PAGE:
James Bawn


Among the first settlers of this township were Worthing Ingalls and Martin Cartner, who came in '65. Most of the houses were made of logs and were from eight to twelve feet high to the eaves, and were built by the settlers themselves. Later logs were hauled to a saw mill at New Hartford and small frame houses were built. As the settlers depended entirely on the forest for fuel, fencing and building material, they naturally settled first along the Beaver creek. For many years the curlew, or long-billed snipe, having a bill 8 to 10 inches in length, sand hill crane and many varieties of wild ducks nested here in the spring and disappeared in the summer. The number of prairie chickens was wonderful, and at times they flocked together so thick that when suddenly frightened and they took flight their wings made a noise like distant thunder. Hunters with guns and dogs have nearly exterminated them. Oxen were used by many of the early settlers in doing all kinds of work. The first death was that of a little daughter of Jacob Codner, whose death was cuased by a prairie fire. The first school was taught by Miss Lydia Farr (Mrs. C. R. Mack) in the Ira B. Thomas home. When most houses were built of logs, house raisings were occasions for neighborhood gathering and a general good time, and barn dances were common. For a number of years Galena, Ill., was our nearest railraod town and market for our produce. The youths of those early days seemed to derive as much enjoyment and pleasure from their simple amusements and entertainments as the young people of today do, from all of the modern inventions which they have to instruct and amuse them.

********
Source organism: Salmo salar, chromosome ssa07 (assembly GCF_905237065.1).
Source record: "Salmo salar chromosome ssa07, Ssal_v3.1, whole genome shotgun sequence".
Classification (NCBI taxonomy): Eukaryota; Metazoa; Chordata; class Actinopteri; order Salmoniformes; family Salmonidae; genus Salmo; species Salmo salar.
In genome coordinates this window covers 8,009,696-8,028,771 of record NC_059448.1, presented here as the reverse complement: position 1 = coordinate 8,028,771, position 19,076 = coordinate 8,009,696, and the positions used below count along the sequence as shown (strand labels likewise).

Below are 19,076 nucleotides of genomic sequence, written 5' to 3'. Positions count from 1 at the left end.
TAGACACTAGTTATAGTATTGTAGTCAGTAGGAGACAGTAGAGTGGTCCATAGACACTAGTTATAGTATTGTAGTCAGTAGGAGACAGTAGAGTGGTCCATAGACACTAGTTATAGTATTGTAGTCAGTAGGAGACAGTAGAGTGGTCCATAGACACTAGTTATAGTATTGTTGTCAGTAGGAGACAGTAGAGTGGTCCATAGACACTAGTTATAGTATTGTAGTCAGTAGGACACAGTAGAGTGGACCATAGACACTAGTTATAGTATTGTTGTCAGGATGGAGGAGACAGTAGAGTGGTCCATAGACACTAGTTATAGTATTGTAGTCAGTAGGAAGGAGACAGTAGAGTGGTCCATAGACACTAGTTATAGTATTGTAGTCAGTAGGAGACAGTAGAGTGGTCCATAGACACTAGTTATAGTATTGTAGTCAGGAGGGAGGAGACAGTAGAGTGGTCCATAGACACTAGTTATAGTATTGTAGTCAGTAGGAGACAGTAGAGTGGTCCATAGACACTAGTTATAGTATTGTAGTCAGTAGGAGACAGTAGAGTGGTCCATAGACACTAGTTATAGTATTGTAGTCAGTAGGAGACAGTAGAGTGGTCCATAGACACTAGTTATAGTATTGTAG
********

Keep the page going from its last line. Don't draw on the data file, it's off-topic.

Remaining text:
The early settlers are now mostly gone, but we can truthfully say that they were good citizens and did their full share toward improving the county. They had little means, but were men and women of high character, unlimited energy and general intelligence, all of which were needed to meet the emergencies of pioneer life.

--The Grundy Register (Grundy Center, Iowa), 15 May 1924, pg 3